Still need to prime and paint them, but getting these first models assembled was a bit of a milestone... I discovered that I may just need bifocals. I had to whip out my old soldering gear that had a magnifying glass on a stand so that I could see the up-close detail well enough to shave/trim the model parts. It wasn't ideal and took alot longer than normal... but I got'er done! I guess I'll need to visit the pharmacy/costco for some cheap magnifiers and call them safety glasses ;)
Once primed and painted, these five models will be used for my first 40K skirmish using the Kill Team rules (200 point battles). I figure it'll be a good to start small as I'm new to the 40K ruleset anyway. I also have more models to put together for some variation, but this is a great beginning.
After my previous post on Lessons learned about natural deodorant, I was still struggling with minor irritation even after eliminating the essential oils and reducing the baking soda. Wanting to solve my issue, I decided to perform another search, but decided to search for DIY antiperspirant instead of deodorant (I had traditionally used antiperspirants all my life).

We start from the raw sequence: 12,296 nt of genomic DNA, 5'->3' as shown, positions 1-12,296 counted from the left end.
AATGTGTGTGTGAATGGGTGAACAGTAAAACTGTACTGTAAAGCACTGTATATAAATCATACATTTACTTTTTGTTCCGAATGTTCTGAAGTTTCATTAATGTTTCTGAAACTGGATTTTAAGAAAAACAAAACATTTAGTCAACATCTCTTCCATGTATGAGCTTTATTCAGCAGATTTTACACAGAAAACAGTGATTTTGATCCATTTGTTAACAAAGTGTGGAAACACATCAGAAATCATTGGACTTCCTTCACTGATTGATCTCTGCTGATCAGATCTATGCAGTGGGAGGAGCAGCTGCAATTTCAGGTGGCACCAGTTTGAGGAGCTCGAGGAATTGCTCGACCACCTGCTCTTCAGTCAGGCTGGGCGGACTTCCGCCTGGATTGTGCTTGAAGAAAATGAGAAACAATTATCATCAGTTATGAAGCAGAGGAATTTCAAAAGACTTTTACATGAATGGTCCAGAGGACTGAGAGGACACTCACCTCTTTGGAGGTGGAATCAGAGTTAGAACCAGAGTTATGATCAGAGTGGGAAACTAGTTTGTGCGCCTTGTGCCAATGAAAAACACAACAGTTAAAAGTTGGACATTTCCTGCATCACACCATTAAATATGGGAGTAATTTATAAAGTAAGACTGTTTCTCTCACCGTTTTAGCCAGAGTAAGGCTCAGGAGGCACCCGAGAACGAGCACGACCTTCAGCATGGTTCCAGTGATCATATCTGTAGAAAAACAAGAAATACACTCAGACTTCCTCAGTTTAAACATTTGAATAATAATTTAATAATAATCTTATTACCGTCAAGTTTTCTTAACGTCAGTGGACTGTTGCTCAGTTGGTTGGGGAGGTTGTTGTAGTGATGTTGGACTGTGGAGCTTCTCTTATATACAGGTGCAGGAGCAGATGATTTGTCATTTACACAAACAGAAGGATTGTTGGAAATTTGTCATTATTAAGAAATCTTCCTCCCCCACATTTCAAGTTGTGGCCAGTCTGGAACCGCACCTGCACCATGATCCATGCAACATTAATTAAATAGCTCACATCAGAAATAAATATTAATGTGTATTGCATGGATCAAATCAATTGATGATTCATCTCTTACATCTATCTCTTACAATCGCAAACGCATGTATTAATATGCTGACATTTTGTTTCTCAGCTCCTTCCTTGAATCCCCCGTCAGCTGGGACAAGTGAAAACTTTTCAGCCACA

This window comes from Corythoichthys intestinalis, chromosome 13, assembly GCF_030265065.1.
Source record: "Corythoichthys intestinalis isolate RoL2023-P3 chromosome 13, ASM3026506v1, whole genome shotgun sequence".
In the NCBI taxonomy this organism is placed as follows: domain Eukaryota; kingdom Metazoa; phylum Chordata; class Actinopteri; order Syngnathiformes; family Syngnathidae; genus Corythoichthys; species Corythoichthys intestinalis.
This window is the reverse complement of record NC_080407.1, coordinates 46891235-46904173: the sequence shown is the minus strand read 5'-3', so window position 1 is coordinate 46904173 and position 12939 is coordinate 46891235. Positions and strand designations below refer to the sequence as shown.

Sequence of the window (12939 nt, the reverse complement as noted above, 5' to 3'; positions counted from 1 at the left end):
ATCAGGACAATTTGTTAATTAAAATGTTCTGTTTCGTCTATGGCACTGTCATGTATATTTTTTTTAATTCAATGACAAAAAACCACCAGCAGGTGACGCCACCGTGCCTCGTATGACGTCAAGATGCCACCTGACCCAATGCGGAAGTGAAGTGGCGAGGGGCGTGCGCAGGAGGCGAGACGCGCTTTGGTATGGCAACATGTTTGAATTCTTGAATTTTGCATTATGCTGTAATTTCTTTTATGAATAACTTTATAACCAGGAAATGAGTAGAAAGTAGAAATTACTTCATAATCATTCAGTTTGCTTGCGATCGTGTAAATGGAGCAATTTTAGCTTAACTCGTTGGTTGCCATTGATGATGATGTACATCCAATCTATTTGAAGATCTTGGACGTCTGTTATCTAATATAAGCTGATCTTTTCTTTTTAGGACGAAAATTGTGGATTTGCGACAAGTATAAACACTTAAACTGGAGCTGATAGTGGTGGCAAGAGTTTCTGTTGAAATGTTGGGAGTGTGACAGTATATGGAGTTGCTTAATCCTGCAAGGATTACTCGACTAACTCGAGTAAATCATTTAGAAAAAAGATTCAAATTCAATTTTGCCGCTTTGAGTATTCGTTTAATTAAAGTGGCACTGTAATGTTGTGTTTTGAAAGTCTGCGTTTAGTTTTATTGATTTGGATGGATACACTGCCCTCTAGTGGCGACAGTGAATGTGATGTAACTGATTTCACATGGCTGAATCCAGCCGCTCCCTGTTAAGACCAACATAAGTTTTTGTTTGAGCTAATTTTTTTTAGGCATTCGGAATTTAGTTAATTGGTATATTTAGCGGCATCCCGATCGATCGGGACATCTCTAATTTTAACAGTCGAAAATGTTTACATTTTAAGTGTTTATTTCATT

I quickly found a posting of 3 antiperspirant recipes by Bri at Natural News, and boy am I glad I did. Glancing at the recipes, I decided that I liked the ingredient list of recipe #3, which I have copied below. The recipe is actually from a HeyFranHey video/blog, and I really enjoyed the information she shared on why she chose each ingredient, as well as which ingredients to adjust to personalize if for the protection you need. While Fran mentions 2 tablespoons of baking Soda in her video, Bri listed only 1 tablespoon (3 teaspoons) in her recipe, which is what I used.
After using this recipe for over a week, I am well past my normal reaction period of 2-3 days... and happy to report that my irritation is a thing of the past! Thank You Fran for pointing out in your video that Baking Soda is a common irritant for folks with sensitive skin, and Bri for suggesting to use less than Fran's original recipe!
Yes, that's a 4L pickle jar sitting beside my new 20L fermenting crock pot! The instructions say to not fill it more than 80% so, (going by my previous experience of 1 cabbage making 1L) my next trip to the grocery store will include about 15 cabbage heads! The greater plan is that I will always have a months supply of sauerkraut on hand, which will mean I am finally going to have enough underway to let it sit for a full four weeks. Two weeks is the longest my sauerkraut has "aged" before moving it to the fridge, so it will be nice to finally experience the three week, four week, and maybe longer flavours!